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BOOK: Shadowguard (2015)

Shadowguard Year: 2015 Author: Gama Ray Martinez Length: 228 pages I picked this book up for free on my Kindle recently, probably due to some promotion to heighten awareness of the latest book in the Pharim War series. As the first book in this series, Shadowguard doesn’t waste any time getting down into the action of the story. Somewhat light on exposition and description, the world created here is still vibrant and fascinating, regardless. The story's characters and setting immediately immersed me in the world, and that's not even mentioning the interesting magic system Gama Ray Martinez has created. It fell in line with the fantasy genre without being too derivative of it. Some may say a series of books about a magical boy learning magic at an illustrious school sounds a lot like the Harry Potter series. The fact that the Pharim War series has a fantasy world setting, and isn't just a hidden part of our real world, makes it distinctly different from J.K....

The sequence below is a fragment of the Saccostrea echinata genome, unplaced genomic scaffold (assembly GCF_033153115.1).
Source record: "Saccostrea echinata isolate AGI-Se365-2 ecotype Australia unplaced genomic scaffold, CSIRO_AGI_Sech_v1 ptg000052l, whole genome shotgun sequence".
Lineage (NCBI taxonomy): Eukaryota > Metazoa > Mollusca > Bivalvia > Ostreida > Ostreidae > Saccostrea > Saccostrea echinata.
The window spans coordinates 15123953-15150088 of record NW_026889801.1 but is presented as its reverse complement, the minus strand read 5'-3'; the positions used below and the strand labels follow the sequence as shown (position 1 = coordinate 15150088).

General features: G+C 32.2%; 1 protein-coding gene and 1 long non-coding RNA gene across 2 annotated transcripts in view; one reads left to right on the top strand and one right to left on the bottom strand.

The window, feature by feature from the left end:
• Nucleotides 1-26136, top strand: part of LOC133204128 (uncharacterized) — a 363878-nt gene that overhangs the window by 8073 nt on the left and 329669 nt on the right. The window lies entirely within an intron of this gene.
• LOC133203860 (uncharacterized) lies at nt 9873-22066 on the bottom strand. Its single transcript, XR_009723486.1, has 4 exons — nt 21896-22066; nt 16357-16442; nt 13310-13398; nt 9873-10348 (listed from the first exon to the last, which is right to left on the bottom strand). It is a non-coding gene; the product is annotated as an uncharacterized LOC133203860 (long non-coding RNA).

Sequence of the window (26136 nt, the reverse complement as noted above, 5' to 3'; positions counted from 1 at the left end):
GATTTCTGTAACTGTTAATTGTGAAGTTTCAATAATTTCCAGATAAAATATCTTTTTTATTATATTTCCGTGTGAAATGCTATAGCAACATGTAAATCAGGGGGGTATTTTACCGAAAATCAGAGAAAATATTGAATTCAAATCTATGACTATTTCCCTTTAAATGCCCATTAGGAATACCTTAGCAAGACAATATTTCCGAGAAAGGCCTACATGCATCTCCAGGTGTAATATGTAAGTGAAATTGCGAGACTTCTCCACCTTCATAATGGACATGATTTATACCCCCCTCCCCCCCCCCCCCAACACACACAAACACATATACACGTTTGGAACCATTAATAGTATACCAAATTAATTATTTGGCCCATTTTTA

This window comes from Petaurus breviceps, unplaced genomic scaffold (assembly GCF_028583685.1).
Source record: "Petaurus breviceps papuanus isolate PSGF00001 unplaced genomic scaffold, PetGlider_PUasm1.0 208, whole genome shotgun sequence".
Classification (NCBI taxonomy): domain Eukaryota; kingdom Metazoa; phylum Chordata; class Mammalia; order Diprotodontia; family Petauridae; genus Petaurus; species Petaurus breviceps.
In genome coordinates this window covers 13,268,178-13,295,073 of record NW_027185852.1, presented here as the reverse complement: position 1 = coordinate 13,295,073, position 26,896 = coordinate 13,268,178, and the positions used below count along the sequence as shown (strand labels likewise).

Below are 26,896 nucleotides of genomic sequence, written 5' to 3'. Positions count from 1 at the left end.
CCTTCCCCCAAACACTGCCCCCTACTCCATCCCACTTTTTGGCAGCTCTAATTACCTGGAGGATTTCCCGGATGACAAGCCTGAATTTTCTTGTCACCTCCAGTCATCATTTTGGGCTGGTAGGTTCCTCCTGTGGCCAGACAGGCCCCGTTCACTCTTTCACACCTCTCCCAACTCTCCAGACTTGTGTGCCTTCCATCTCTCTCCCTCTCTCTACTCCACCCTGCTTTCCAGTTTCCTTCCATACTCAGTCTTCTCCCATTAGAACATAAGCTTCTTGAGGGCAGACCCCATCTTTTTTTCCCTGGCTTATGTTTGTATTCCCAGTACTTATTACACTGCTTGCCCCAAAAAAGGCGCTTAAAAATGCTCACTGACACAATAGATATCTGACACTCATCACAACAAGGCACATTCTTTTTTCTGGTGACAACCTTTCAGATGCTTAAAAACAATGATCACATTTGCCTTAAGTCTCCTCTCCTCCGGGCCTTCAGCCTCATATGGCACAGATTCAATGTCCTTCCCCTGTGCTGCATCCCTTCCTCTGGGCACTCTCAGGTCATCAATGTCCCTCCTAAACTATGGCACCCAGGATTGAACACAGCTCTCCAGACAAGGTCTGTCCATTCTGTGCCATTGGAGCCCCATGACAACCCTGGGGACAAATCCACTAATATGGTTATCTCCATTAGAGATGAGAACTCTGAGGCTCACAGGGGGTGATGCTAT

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BOOK: Half Share (2007)

Half Share Year: 2007 Author: Nathan Lowell Length: 252 pages Well . . . that escalated quickly. In the previous book of the Golden Age of the Solar Clipper series, I found the plot to be engaging and well-paced, despite the naïveté of the main protagonist. Ishmael Wong seemed to be a bit lacking in his romantic knowledge, sometimes oblivious of obvious euphemisms. For a kid of only 18 who really only spent time with his mother, I can understand how he might not know these things. It was the one thing I found a little unbelievable in Quarter Share, but boy did Half Share make up for it. Some of the plot felt a little formulaic and procedural by this point in the saga, which was good in the sense that it continued the realism and engagement of its predecessor. However, this also meant that there wasn’t as much progression of the sub-plots and minor characters like there was in Quarter Share. This book...